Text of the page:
Russian soldier has been overheard in an intercepted phone call describing how he and his comrades were deployed on a foolhardy and deadly mission by commanders who later arrested him for complaining about what happened.

In the conversation released by Ukraine's Military Intelligence Directorate (HUR), the man tells his friend Sanya about his company ending up in the midst of withering Ukrainian fire, all while lacking the artillery needed for a counterattack.

“It's just that we ended up where we shouldn't be. What the hell did I do there without artillery? In short, they [commanders] put us in a quarry, and that's where the fire show began.

“On the one side of the quarry – machine guns; on the other side – drones and two f*cking mortars. They [Ukrainian troops] started beating us up from two sides. They kicked our asses totally.


“Non-stop fire from literally everywhere; we are running back and forth, like idiots. No one knows where to go. It was a total f**king disaster.”

Speaking further, he told Sanya that he approached the battalion commander following the failed operation, asking who would be held responsible for the criminal order.

“I was talking to the battalion commander, you know, I put it straight, I said: ‘You're going to be responsible for those who stayed there. We shouldn't have been there. Who sent us there without f*cking artillery, what the f*ck? Will you be held responsible for it?’

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"Sanya, and what do you think happened? I was immediately arrested. I spent 4 days in the punishment pit."

Speaking further, the soldier complains that the bodies of his deceased comrades won't even be retrieved and appropriately buried.

"Yes. And the most annoying thing is, f**k it, the guys who died there won't be even taken from there. Before that, we were there too, not far from Avdiivka, and we couldn't take bodies from there either.

"They've been lying there for more than a month. Foxes, f**k it, are gnawing, eating the boys.”


Continuing, the soldier explains to his friend that if the body isn't retrieved, the relatives of the fallen soldiers won't be able to apply for compensation.

“In short, if there is no body – there is no business,” he says.

“I told him [the commander], I said take the phone, call these boys' parents and explain to them why their kid died and where his body is. I say, explain how he died and under what circumstances. Why the f**k it happened?

“And he starts to beat himself in the chest and says that he's a battalion commander, like, ‘you better think about who you're talking to.’"

"I replied: "Yes, I know exactly who I am talking to, what I am saying, why I am saying it, and to whom it refers."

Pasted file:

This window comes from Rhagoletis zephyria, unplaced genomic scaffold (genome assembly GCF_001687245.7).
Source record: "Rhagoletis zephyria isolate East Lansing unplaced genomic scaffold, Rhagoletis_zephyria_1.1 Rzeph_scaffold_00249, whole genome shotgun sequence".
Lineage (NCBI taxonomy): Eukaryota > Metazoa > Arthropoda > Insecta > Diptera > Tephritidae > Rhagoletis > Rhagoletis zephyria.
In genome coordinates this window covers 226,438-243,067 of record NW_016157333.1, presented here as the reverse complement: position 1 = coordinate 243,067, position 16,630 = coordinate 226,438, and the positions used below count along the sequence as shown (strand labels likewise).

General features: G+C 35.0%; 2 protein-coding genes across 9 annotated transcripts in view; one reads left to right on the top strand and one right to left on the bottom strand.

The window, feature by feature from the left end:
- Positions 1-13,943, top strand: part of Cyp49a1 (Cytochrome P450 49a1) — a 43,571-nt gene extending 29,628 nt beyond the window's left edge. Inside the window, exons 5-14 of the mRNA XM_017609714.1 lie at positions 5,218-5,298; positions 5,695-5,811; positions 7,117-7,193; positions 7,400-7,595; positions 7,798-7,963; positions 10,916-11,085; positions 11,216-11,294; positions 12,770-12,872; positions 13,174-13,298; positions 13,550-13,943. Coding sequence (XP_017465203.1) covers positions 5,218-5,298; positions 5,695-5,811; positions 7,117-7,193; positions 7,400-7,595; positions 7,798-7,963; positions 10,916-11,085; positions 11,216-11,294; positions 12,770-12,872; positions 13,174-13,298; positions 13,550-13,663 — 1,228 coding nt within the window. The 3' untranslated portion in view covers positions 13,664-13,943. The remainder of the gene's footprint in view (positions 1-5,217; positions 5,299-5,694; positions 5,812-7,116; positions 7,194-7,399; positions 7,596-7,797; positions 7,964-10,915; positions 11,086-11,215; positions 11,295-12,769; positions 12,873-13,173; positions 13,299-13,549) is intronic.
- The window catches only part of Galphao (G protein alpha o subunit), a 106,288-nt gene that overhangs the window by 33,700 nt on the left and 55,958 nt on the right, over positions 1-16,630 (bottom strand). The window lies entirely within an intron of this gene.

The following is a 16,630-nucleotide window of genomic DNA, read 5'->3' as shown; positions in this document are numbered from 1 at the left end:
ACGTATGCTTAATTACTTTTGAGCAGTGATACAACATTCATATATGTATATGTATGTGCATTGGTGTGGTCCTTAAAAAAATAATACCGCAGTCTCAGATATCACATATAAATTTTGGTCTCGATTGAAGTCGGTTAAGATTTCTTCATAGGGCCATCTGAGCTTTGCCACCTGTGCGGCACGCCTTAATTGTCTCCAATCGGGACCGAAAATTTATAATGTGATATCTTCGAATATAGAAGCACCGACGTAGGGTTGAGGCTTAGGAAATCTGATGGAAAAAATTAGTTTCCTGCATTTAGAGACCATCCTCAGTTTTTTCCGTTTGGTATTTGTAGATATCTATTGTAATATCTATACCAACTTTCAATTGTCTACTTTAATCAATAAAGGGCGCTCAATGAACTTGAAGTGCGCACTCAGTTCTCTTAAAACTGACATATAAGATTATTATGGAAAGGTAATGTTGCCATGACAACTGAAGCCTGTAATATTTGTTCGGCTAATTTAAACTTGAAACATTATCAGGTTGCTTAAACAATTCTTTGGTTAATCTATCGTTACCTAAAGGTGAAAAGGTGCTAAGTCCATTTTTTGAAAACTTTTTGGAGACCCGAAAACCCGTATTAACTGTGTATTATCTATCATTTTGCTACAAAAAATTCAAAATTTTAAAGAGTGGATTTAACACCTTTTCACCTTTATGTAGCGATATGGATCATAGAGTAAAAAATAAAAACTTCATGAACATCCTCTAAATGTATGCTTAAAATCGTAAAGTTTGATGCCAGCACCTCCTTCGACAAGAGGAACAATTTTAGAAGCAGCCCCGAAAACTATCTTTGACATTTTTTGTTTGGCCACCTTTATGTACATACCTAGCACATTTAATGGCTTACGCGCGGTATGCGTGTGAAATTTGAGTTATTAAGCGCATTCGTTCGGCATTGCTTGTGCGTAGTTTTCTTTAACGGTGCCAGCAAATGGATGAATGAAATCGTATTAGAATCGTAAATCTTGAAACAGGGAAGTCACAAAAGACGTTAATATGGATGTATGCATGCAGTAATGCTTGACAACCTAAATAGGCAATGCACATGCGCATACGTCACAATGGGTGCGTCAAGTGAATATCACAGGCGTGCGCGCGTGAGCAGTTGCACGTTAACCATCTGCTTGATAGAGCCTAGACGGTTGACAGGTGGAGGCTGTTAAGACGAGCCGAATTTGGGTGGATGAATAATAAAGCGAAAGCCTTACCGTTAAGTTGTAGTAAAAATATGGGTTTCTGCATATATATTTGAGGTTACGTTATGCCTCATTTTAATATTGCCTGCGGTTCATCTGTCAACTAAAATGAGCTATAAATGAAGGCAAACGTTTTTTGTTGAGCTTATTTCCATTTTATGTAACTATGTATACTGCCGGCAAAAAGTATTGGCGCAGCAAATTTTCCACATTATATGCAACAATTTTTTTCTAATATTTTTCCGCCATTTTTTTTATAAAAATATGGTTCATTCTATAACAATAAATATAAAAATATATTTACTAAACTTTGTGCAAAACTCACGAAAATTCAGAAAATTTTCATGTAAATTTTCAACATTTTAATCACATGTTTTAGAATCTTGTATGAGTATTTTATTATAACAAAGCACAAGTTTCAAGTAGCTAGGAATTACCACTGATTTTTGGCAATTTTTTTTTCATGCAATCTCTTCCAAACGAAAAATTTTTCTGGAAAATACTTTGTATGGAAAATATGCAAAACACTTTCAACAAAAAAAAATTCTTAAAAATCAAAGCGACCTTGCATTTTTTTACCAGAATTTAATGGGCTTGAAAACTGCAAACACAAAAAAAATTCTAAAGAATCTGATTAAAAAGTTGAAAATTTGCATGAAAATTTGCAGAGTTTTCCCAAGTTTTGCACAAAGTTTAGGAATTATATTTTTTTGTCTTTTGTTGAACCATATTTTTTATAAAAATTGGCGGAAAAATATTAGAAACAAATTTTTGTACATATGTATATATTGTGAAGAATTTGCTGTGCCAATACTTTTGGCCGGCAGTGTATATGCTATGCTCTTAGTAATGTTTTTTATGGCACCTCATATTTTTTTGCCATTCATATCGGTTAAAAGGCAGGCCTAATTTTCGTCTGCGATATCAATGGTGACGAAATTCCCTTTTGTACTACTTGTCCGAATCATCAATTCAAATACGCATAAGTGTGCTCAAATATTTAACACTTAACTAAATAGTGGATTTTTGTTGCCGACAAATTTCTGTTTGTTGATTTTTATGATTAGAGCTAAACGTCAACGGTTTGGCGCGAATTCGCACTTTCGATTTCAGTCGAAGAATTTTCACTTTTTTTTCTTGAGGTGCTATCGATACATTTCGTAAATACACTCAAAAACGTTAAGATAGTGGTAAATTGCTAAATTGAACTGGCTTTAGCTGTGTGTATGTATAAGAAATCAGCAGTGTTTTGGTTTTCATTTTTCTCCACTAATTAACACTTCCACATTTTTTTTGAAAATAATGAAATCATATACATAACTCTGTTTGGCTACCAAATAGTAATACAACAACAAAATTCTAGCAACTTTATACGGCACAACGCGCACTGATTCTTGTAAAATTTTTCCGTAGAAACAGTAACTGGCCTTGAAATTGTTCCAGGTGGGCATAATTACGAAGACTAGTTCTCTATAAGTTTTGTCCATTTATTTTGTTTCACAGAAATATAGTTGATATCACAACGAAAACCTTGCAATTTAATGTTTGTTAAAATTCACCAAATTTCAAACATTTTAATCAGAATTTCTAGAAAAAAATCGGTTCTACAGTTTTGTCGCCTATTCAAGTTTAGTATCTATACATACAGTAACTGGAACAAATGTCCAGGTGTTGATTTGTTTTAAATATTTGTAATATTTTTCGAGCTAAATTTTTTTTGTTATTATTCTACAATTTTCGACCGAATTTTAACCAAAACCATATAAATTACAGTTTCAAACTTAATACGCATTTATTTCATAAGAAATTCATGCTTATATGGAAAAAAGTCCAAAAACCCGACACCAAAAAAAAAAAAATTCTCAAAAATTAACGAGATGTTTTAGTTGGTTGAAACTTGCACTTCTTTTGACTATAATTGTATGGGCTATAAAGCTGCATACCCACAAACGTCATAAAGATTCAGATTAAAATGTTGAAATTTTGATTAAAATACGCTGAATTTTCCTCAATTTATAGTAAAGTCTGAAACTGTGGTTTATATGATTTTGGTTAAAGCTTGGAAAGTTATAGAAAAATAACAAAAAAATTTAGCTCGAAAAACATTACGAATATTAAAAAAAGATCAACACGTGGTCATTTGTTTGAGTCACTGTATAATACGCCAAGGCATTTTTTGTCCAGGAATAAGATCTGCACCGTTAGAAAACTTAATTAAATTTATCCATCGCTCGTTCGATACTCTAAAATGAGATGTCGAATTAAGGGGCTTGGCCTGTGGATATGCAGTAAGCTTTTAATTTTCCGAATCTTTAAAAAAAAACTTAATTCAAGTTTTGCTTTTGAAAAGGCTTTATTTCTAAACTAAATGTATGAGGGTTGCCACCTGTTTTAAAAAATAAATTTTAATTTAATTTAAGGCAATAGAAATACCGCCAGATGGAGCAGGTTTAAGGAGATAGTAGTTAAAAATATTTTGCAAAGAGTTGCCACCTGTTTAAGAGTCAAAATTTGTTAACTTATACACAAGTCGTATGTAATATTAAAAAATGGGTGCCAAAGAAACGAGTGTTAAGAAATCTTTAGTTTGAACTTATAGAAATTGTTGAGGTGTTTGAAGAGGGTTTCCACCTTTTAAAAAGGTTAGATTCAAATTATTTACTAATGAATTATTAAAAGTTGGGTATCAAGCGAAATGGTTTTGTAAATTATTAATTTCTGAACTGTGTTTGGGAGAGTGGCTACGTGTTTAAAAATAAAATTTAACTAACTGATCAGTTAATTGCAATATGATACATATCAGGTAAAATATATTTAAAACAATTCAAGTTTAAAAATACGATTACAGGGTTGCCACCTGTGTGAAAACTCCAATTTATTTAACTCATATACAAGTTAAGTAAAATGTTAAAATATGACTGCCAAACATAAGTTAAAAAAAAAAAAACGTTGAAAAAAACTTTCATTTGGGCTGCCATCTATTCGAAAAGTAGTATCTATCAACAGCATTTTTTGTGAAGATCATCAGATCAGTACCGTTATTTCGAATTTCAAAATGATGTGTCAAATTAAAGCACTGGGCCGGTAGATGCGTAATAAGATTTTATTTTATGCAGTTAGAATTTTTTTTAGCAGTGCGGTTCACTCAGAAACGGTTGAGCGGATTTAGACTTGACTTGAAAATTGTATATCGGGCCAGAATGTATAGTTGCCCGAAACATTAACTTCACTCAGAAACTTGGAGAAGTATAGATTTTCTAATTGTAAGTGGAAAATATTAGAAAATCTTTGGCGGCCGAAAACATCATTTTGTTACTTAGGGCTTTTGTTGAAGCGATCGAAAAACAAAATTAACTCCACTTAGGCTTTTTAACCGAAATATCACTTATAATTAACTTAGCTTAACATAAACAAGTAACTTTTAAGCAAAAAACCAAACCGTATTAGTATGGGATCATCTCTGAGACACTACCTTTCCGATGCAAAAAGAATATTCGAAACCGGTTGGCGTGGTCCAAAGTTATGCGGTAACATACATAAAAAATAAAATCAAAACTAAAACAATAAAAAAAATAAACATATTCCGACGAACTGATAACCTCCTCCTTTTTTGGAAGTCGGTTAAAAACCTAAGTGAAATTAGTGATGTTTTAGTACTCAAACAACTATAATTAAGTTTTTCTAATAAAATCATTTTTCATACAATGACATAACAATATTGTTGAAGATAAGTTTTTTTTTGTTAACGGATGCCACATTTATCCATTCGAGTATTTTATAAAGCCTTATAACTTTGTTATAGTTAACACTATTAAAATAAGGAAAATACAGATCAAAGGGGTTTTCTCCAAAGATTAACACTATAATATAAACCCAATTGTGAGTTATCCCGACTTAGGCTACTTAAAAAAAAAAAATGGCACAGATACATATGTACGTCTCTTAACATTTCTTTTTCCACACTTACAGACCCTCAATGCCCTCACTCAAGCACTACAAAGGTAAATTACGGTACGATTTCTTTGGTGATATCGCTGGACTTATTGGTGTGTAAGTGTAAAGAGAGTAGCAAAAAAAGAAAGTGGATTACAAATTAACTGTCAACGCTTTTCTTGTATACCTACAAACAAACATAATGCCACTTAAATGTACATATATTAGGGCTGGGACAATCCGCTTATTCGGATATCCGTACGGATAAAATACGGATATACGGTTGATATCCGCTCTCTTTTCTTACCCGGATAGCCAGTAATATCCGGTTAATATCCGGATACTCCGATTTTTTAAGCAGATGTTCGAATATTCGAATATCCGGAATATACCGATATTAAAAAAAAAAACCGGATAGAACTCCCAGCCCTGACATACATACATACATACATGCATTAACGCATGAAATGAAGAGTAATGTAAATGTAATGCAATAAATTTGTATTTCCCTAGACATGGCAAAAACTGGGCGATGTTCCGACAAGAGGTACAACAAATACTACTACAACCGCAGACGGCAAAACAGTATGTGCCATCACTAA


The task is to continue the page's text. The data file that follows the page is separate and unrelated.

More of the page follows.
The soldier continues to lament that commanders assign unrealistic combat tasks but never participate in military missions, but instead “sit in Donetsk and watch via a drone as we are being killed.”

“F**king assh*le, you're sitting in Donetsk, looking at a drone, as we are being killed. You haven't been on a single assault with us, f**king douchebag.

In an unexpected conclusion of the conversation, he voices his allegations that the war might be over soon, precisely on its second anniversary.


"Well, again, you see, there are rumours that we're going home sooner, that it all lasts until February 24 and that's it."

Discord over commanders' unrealistic goals and extremely hazardous combat tasks appears to grow among Russian soldiers.

In a number of conversations recently intercepted by HUR, soldiers discuss ways to give up serving and avoid further deployment to the frontline while civilians panic about being conscripted.

For example, a Russian soldier was overheard on a phone call revealing that a portion of Moscow's battalion had defied orders and was currently "idle in the forest, not engaged in combat."

In another instance,  Russian soldiers were complaining about not being given leave in almost two years and saying that “soon we'll gather a crowd and head towards Russia.”

Back in December of 2023, Alexander Shpilevoy, mobilized from Voronezh, recorded a video calling for the rotation of military personnel and an end to hostilities in Ukraine.

Three weeks later, it was revealed that he was confined in a penal guards' facility – basically a punishment pit – in the Luhansk region.

Earlier this year, Kyiv Post interviewed Maria* who works as one of Ukrainian intelligence’s professional eavesdroppers and spoke about the shocking things she hears.


Russia regularly dismisses the content of intercepted calls published by Ukraine, saying they are faked, a claim Kyiv Post put to Maria. She said: “Yes, they all are real even though they might seem insane. Sometimes I can’t believe the words I’m hearing myself, but we have what we have.”

Kyiv Post regularly reposts some of the most revealing and shocking intercepted conversations.

You can read some of them by clicking on the links below:

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